X-Message-Number: 2825
Date: Tue, 14 Jun 94 22:58:50 EDT
Subject: CRYONICS more re T.D.

I'm more and more inclined to think that piecemeal discussions on the net (at
least on such topics as philosophy) may be useless or even counterproductive.
Everything is done in haste (by myself at least) and more or less out of
context, and is much too brief to be clear, lacking background. Still, I'll
try again to answer Thomas Donaldson's latest (cryonics #2821).

First, Thomas says (among other things): 
<Just because everyone else in the universe has one set of basic values it
simply doesn't follow that someone else should concur.>

Actually, if you and I (and perhaps most or all other humans) share the same
BASIC values, then we have no choice (with exception noted below) as to
whether to "concur" in those basic values, any more than we can "concur"  or
not as to whether we ought to breathe. It is a biological imperative. In the
case of lower organisms, at least, such basic values might include the wants
of food and sex, among others.

This thought leads us to a little detour. If we decided we wanted to help
such an organism--make it happier--we might delete the sex drive. That would
remove some occasions of satisfaction, but if sex is highly competitive and
dangerous, as it sometimes is, then the net effect might be to increase life
expectancy and provide more total satisfaction for the individual.  It would
also change the appropriate derived or higher-level values, and in some sense
the "identity" of the organism.
Next, Thomas mentions something about whether one or another person has
superior values. This seems both confusing and confused. If all or most
humans (or all or most of any species) have the same BASIC values (assuming
these exist), then that much is fixed (unless we achieve the ability and
desire to edit basic values). The question then becomes one of deciding
whether the DERIVED values are valid. 

Derived values essentially concern strategies for satisfying basic values.
(Basic values are mainly ends, and derived values are mainly means, although
often a value can be both.) For example, on the level of ordinary language,
is self-interest or altruism more likely to lead to maximization of long term
satisfaction? This can only be decided by careful examination of the
individual's background and situation,  and sometimes by complicated
calculations of probability, and can vary from one person to another and from
one context to another.

All value systems and discussions of which I am aware are based on extremely
sloppy thinking and full of hidden assumptions. In particular, the notion is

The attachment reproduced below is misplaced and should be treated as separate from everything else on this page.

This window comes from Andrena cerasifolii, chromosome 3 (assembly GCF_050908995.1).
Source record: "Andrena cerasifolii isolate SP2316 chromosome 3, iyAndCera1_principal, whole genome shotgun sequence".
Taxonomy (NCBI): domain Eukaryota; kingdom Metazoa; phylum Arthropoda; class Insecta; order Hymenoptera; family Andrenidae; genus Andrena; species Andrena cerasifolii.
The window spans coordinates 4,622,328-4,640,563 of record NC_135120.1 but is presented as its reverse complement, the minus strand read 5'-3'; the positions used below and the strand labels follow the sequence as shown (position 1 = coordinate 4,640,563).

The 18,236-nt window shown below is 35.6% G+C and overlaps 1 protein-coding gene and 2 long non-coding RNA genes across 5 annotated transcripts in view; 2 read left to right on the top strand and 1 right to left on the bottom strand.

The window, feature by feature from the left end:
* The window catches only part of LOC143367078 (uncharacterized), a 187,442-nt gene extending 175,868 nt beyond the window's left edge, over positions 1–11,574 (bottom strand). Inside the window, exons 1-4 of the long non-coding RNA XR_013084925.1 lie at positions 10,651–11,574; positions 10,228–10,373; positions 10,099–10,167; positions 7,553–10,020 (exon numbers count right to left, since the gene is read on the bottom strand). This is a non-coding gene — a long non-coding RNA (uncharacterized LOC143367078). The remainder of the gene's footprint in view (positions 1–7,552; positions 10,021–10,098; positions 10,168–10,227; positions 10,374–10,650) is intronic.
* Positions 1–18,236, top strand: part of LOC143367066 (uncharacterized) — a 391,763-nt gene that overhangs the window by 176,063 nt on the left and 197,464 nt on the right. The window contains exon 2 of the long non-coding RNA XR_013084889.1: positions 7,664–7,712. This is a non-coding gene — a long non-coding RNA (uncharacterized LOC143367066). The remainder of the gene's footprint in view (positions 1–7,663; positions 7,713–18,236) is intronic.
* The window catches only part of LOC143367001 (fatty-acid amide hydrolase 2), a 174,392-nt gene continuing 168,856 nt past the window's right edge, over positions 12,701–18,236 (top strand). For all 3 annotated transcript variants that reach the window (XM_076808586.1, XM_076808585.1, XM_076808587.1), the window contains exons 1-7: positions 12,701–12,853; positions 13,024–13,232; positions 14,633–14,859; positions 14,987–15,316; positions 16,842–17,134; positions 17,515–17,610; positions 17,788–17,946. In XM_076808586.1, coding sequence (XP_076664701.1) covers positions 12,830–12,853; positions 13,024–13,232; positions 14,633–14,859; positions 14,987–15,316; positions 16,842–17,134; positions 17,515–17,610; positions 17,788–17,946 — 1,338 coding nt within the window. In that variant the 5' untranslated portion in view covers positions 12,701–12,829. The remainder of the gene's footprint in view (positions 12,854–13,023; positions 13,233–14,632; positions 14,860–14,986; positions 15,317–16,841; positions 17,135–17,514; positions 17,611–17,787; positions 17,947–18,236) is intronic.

very widespread that there is some ideal, universal value system which
"ought" to be adopted by all humans, and which will optimally serve both the
individual and society. This is nonsense. Wants and needs differ, both
between individuals and in  individuals vs. society--although in the case of
individuals it may be only derived values that differ, not basic values.

Thomas' main point is that I cannot prove the superiority of one value system
over another. But I can indeed, in some cases, and in other cases I can
suggest investigations leading to solutions.

The things I CAN prove include some situations where underlying values may be
agreed but derived values, or strategies, are in dispute. This is just a
matter of decision theory--maximize expected gain and minimize expected loss.
Nothing new about this--except that few people, if any, take it seriously in
the important questions of real life.  It is difficult to overemphasize the
importance and the rarity of this--applying the scientific attitude to the
IMPORTANT questions of life.

Once more, Thomas questions whether it is <ever possible to argue that
someone should or ought to have one set of values rather than another.> To
see that it is indeed possible, we can make crude initial assumptions about
ends and means. The higher level or derived values are means--again, for
example, whether to act (in the sense of ordinary language) selfishly or
altruistically in a particular situation. If ends (such as survival) are
known or agreed, then means in general can be assessed by decision theory, if
we have enough information. (Reminder once more that self-interest is ALWAYS
the only physically possible motivation, although selfishness in the sense of
ordinary language may or may not be appropriate in particular situations.)

Libertarian philosophy (or any other social philosophy) is a separate
question, and should not be dragged into this discussion. There is of course
interaction between the good of the individual and that of society, but  I am
concerned primarily with the individual and biology. This confusion between
"universal" and individual values is exactly the kind of thing I am trying to

Thanks again, Thomas, for helping me see the obscurities in my
writing--although I dare think my formal writing is clearer and better
developed, compared to these blurtings on the Net.

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